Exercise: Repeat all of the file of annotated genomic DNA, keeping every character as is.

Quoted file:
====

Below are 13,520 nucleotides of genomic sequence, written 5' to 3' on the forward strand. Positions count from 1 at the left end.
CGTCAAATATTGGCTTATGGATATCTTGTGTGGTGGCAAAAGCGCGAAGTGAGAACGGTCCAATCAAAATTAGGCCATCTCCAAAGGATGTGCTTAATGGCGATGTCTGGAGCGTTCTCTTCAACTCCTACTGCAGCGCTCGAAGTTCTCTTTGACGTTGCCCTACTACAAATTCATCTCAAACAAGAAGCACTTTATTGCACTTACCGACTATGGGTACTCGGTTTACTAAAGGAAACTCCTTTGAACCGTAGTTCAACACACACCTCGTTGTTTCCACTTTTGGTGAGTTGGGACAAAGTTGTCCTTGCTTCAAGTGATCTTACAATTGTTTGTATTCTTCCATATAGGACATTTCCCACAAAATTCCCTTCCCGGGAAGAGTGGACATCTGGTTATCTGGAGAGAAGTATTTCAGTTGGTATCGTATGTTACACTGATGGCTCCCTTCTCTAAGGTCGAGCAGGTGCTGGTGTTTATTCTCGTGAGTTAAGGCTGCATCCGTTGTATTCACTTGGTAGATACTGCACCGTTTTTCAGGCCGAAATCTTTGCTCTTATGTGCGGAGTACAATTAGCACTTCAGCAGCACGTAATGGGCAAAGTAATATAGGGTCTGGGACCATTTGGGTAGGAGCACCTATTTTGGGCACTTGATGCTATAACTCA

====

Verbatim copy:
Below are 13,520 nucleotides of genomic sequence, written 5' to 3' on the forward strand. Positions count from 1 at the left end.
CGTCAAATATTGGCTTATGGATATCTTGTGTGGTGGCAAAAGCGCGAAGTGAGAACGGTCCAATCAAAATTAGGCCATCTCCAAAGGATGTGCTTAATGGCGATGTCTGGAGCGTTCTCTTCAACTCCTACTGCAGCGCTCGAAGTTCTCTTTGACGTTGCCCTACTACAAATTCATCTCAAACAAGAAGCACTTTATTGCACTTACCGACTATGGGTACTCGGTTTACTAAAGGAAACTCCTTTGAACCGTAGTTCAACACACACCTCGTTGTTTCCACTTTTGGTGAGTTGGGACAAAGTTGTCCTTGCTTCAAGTGATCTTACAATTGTTTGTATTCTTCCATATAGGACATTTCCCACAAAATTCCCTTCCCGGGAAGAGTGGACATCTGGTTATCTGGAGAGAAGTATTTCAGTTGGTATCGTATGTTACACTGATGGCTCCCTTCTCTAAGGTCGAGCAGGTGCTGGTGTTTATTCTCGTGAGTTAAGGCTGCATCCGTTGTATTCACTTGGTAGATACTGCACCGTTTTTCAGGCCGAAATCTTTGCTCTTATGTGCGGAGTACAATTAGCACTTCAGCAGCACGTAATGGGCAAAGTAATATAGGGTCTGGGACCATTTGGGTAGGAGCACCTATTTTGGGCACTTGATGCTATAACTCA